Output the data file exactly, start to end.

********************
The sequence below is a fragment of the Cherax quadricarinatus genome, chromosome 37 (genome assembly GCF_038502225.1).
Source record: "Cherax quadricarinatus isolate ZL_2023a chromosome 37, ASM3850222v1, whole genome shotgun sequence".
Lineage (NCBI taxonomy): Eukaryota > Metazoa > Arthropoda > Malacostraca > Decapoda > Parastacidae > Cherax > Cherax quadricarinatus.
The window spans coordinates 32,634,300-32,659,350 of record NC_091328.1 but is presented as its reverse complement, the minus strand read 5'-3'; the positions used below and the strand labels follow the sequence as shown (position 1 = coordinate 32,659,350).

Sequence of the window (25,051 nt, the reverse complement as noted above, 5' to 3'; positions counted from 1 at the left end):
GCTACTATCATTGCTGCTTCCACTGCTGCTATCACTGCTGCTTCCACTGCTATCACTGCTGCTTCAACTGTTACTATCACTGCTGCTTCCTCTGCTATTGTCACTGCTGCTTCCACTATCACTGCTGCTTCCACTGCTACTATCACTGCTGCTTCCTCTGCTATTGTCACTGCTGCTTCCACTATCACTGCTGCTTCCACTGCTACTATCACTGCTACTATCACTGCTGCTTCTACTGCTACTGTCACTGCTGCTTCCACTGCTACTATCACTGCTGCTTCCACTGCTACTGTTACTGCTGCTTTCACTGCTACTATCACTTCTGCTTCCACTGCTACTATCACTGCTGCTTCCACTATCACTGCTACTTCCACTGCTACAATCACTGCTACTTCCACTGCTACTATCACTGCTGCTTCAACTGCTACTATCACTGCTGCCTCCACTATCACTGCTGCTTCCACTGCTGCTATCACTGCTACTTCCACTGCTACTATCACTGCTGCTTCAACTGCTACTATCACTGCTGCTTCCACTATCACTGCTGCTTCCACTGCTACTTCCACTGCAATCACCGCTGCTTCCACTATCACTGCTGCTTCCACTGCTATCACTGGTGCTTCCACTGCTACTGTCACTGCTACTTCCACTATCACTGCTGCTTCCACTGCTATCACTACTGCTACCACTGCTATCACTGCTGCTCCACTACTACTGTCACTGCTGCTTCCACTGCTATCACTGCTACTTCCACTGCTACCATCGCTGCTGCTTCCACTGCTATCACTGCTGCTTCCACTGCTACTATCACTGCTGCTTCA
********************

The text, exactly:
The sequence below is a fragment of the Cherax quadricarinatus genome, chromosome 37 (genome assembly GCF_038502225.1).
Source record: "Cherax quadricarinatus isolate ZL_2023a chromosome 37, ASM3850222v1, whole genome shotgun sequence".
Lineage (NCBI taxonomy): Eukaryota > Metazoa > Arthropoda > Malacostraca > Decapoda > Parastacidae > Cherax > Cherax quadricarinatus.
The window spans coordinates 32,634,300-32,659,350 of record NC_091328.1 but is presented as its reverse complement, the minus strand read 5'-3'; the positions used below and the strand labels follow the sequence as shown (position 1 = coordinate 32,659,350).

Sequence of the window (25,051 nt, the reverse complement as noted above, 5' to 3'; positions counted from 1 at the left end):
GCTACTATCATTGCTGCTTCCACTGCTGCTATCACTGCTGCTTCCACTGCTATCACTGCTGCTTCAACTGTTACTATCACTGCTGCTTCCTCTGCTATTGTCACTGCTGCTTCCACTATCACTGCTGCTTCCACTGCTACTATCACTGCTGCTTCCTCTGCTATTGTCACTGCTGCTTCCACTATCACTGCTGCTTCCACTGCTACTATCACTGCTACTATCACTGCTGCTTCTACTGCTACTGTCACTGCTGCTTCCACTGCTACTATCACTGCTGCTTCCACTGCTACTGTTACTGCTGCTTTCACTGCTACTATCACTTCTGCTTCCACTGCTACTATCACTGCTGCTTCCACTATCACTGCTACTTCCACTGCTACAATCACTGCTACTTCCACTGCTACTATCACTGCTGCTTCAACTGCTACTATCACTGCTGCCTCCACTATCACTGCTGCTTCCACTGCTGCTATCACTGCTACTTCCACTGCTACTATCACTGCTGCTTCAACTGCTACTATCACTGCTGCTTCCACTATCACTGCTGCTTCCACTGCTACTTCCACTGCAATCACCGCTGCTTCCACTATCACTGCTGCTTCCACTGCTATCACTGGTGCTTCCACTGCTACTGTCACTGCTACTTCCACTATCACTGCTGCTTCCACTGCTATCACTACTGCTACCACTGCTATCACTGCTGCTCCACTACTACTGTCACTGCTGCTTCCACTGCTATCACTGCTACTTCCACTGCTACCATCGCTGCTGCTTCCACTGCTATCACTGCTGCTTCCACTGCTACTATCACTGCTGCTTCA